Photoshop Animation Basics

In part 1 of our 5 part series we’ll learn how to create a basic looping GIF using Photoshop.
Download the Project File:
Enroll in the Photoshop Animation Series for Free:

Partial, Auto-Generated Transcript Below 👇

Amy Sundin (00:11): Hello, everyone. Amy here at School of Motion. Welcome to part one of our cell animation and Photoshop series. These five videos will give you a jumpstart into the art of doing animation, the old fashioned way. Real quick, we’d like to thank Wacom for being an amazing supporter of school of motion. And for making this antique a beautiful tool that makes this sort of animation much easier to do today, we’re going to cover the basics. We’ll install a Photoshop extension called AnimDessin and then we’ll see how to make a squiggle vision style GIF. We’ve got a lot to cover, so let’s get started.

Amy Sundin (00:44): All right, everyone. So let’s get started with frame-by-frame animation and Photoshop. So Photoshop wasn’t really made with animation in mind. So there’s an extension that we’re going to go and grab from the Adobe exchange that makes animating in Photoshop a lot easier to get to go up to a window and browse extensions online. And then you’re going to close Photoshop while we’re installing this, or it might give you an error. All right. So that should have brought you over to this Adobe ad-ons area. And once you’re here, you’re going to go down to the search bar and you’re going to type in Amin A N I M Dessin, D E S S I N. And that will bring you to the AnimDessin to extension. And you’re going to click on that guy and hit install, and that’s all you should have to do. It will automatically sync through your creative cloud account.

Amy Sundin (01:42): All right. So now that that’s installed, we can actually go back into Photoshop and start working on stuff. So the first thing we’re going to do is we’re going to load that extension that we just installed and to do that, you just go to window extensions and I’m destined to, and that will bring up this little panel here. So the first thing we’ll open the timeline using this key here. Now, most of you haven’t even seen the timeline yet, but here it is, it exists. So I like to dock mine over onto the left side because I’m honest, antique and I have a lot of screen real estate to work with. Um, when I was on a normal 10 80 monitor, I actually just kind of kept at the bottom here. So just put it wherever it’s comfortable for you. And the other thing that I like to do is I like to tear off my layers palette because I do access this a lot. And sometimes I’d like to move it around the screen with me while I’m working.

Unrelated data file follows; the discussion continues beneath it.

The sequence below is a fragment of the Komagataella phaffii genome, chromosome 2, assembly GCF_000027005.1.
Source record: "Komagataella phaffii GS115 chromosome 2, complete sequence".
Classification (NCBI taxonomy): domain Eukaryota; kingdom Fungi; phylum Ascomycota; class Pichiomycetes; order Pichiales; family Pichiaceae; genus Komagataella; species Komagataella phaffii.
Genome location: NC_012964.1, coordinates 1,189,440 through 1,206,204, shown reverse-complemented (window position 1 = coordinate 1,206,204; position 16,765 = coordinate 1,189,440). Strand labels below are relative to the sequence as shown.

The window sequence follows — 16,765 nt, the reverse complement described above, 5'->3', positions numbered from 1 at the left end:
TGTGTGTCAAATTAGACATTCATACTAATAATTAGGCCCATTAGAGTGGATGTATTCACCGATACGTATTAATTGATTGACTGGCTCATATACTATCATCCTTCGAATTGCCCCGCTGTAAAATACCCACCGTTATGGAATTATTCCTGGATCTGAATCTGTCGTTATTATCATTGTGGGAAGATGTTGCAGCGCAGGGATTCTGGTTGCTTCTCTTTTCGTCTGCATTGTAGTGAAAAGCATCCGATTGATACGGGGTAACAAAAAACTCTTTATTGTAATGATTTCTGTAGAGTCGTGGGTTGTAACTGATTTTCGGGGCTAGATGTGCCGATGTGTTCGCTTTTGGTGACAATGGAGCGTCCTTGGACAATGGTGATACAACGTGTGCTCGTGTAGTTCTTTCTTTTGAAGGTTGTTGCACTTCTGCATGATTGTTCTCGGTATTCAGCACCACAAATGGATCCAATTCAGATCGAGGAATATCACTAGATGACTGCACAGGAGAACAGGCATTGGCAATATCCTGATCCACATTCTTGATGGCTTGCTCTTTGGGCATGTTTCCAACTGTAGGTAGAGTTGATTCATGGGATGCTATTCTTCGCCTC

Amy Sundin (02:38): So you can set up your workspace, however you want. I’m actually going to load a preset that I have saved off for myself. Okay. So let’s talk about frames here. This is the first very important step to being able to animate really cool stuff in Photoshop is we just need to know how to add frames and how the exposure time of those frames affects where animation’s going to look now, the best way to figure that out is to just kind of get in there and do it. So for those of you, with a free student account, I’ve created this Photoshop document that you can download. Now what’s up with these lines. So if you feel so inclined, you can actually count the lines and you’ll see that there’s 24 of them here. Or you can just kind of trust me that I didn’t screw this up.

Amy Sundin (03:22): And there are 24. Now we’re going to go over to our, in our timeline. We have this little dropdown menu here. We’re going to go and do set timeline frame rate. And if you look Photoshop defaults to 30 frames per second, well, we want to be at the animation frame rate of 24 frames per second. So one line for each frame. Now we’re actually going to start adding frames and we need 24 frames on ones to make one second of animation. So how do we actually start doing that? Well, you’re going to go up and hit new one frame exposure, and we’re going to draw a little ball here. But if you look it says I can’t do it. And that’s because the current time is outside of the range for the target layer, which is Photoshops fancy way of saying that our time slider here needs to be moved back.

Duration: 00:22:36